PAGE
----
In light of the catastrophes and cataclysms that have marked twentieth-century history, it is scarcely surprising that trauma has emerged as a highly visible and widely invoked concept. Having transcended its origins in clinical medicine to enter everyday culture and popular parlance, trauma has become a metaphor for the struggles and challenges of late twentieth-century life, a touchstone in a society seemingly obsessed with suffering and victimization. Simultaneously, the concept of trauma itself has inspired vigorous criticism, resulting in a series of highly publicized medical and legal controversies. Indeed, debates over the nature, “reality,” and significance of traumatic suffering have had enormous cultural resonance as we struggle to make sense of a ceaselessly violent and chaotic world.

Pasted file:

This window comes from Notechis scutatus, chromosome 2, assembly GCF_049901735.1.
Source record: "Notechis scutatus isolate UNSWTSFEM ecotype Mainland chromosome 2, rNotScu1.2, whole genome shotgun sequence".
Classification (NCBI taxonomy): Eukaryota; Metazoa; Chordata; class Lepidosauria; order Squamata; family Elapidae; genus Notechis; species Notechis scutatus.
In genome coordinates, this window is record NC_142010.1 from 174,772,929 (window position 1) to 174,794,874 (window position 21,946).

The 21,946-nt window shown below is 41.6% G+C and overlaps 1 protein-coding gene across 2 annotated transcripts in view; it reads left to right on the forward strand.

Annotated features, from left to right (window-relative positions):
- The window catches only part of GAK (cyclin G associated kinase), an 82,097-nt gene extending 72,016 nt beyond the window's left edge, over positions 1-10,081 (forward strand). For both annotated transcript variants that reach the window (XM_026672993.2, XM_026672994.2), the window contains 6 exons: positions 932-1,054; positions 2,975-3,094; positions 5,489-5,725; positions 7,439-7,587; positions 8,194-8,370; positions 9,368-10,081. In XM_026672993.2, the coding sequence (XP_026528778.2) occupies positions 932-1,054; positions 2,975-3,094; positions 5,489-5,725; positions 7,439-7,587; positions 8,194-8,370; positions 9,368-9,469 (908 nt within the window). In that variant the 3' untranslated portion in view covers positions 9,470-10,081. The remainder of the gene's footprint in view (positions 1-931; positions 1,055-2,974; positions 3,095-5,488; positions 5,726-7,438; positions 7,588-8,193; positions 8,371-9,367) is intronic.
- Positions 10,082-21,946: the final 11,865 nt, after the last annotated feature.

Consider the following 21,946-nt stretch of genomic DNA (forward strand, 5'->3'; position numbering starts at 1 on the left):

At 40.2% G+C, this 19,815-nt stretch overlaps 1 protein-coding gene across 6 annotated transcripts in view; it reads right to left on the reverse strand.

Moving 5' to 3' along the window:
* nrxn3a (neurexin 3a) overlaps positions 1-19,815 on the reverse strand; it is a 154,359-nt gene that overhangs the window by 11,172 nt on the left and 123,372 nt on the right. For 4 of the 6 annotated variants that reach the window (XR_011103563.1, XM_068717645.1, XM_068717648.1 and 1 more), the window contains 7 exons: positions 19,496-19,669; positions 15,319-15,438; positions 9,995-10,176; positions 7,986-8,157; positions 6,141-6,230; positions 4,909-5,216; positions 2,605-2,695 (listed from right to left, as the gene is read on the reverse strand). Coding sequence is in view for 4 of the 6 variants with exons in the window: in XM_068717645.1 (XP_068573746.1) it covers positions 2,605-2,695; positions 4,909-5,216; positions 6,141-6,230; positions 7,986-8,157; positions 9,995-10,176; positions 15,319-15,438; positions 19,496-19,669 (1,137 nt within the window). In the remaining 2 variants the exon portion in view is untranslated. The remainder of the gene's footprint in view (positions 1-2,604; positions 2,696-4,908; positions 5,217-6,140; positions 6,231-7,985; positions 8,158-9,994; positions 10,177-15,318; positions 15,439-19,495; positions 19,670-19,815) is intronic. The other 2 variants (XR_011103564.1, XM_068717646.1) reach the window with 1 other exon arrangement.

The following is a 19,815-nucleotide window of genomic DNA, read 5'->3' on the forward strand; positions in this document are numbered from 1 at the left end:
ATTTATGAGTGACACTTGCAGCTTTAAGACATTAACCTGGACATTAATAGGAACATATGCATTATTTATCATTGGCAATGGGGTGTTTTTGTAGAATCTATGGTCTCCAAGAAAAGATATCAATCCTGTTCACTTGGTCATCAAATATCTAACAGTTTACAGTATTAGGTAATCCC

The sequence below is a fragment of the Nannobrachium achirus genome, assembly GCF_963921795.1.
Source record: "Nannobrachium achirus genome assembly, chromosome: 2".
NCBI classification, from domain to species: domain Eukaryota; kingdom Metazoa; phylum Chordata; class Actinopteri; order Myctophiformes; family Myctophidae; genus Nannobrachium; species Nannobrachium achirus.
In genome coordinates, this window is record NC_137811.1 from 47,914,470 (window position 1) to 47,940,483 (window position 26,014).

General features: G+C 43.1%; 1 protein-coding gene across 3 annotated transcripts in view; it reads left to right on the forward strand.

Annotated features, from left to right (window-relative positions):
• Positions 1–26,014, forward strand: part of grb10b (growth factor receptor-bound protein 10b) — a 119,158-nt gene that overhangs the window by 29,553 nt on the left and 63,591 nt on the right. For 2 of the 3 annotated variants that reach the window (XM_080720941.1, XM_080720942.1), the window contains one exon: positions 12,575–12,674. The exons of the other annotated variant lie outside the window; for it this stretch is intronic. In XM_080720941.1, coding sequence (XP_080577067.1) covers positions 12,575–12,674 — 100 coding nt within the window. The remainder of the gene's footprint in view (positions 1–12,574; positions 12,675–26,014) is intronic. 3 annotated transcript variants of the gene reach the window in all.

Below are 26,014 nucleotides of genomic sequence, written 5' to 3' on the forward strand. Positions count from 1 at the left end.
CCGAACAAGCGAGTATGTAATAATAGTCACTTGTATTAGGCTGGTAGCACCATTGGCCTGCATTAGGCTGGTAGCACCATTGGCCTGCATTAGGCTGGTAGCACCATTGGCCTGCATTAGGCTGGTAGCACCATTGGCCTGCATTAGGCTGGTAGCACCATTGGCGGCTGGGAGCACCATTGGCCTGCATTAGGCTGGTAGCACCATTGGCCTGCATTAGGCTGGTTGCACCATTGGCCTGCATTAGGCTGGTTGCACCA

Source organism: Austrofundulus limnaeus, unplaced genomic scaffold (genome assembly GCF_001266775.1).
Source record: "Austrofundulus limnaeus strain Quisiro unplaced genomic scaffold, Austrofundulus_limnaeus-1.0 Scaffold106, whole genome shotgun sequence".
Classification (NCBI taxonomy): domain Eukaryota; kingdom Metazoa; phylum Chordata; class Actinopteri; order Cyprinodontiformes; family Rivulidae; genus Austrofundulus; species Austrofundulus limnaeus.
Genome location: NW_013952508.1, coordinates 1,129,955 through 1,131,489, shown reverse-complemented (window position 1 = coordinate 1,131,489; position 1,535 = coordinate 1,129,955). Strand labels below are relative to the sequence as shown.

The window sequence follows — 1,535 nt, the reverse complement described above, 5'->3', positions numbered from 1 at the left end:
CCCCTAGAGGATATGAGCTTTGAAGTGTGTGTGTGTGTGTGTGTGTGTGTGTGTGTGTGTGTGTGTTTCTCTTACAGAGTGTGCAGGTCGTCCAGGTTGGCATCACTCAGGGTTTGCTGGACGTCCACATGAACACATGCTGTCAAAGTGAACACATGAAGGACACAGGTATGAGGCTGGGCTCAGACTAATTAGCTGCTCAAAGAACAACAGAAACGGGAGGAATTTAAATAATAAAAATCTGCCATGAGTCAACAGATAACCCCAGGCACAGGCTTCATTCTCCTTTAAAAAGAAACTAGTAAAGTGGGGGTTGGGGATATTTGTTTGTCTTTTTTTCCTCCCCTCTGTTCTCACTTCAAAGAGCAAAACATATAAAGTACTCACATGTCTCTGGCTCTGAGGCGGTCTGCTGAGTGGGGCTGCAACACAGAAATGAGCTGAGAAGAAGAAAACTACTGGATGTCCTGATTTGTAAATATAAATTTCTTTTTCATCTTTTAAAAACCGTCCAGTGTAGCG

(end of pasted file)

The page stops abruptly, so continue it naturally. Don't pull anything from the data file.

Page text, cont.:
THE BACKGROUND OF HISTORICAL TRAUMA STUDIES
As a category in psychological medicine, trauma was given official recognition by the American Psychiatric Association in 1980 in the form of Posttraumatic Stress Disorder (PTSD). The APA's authoritative Diagnostic and Statistical Manual of Mental Disorders, the psychiatric bible that names and classifies all nervous and mental disorders, granted post-traumatic psychological suffering the status of a discrete and independent diagnostic entity in its third edition. According to the 1980 definition, PTSD is precipitated by an event that would cause great distress to almost anyone; and with the revised 1987 edition came the added stipulation that such an event must lie “outside the range of usual human experience.”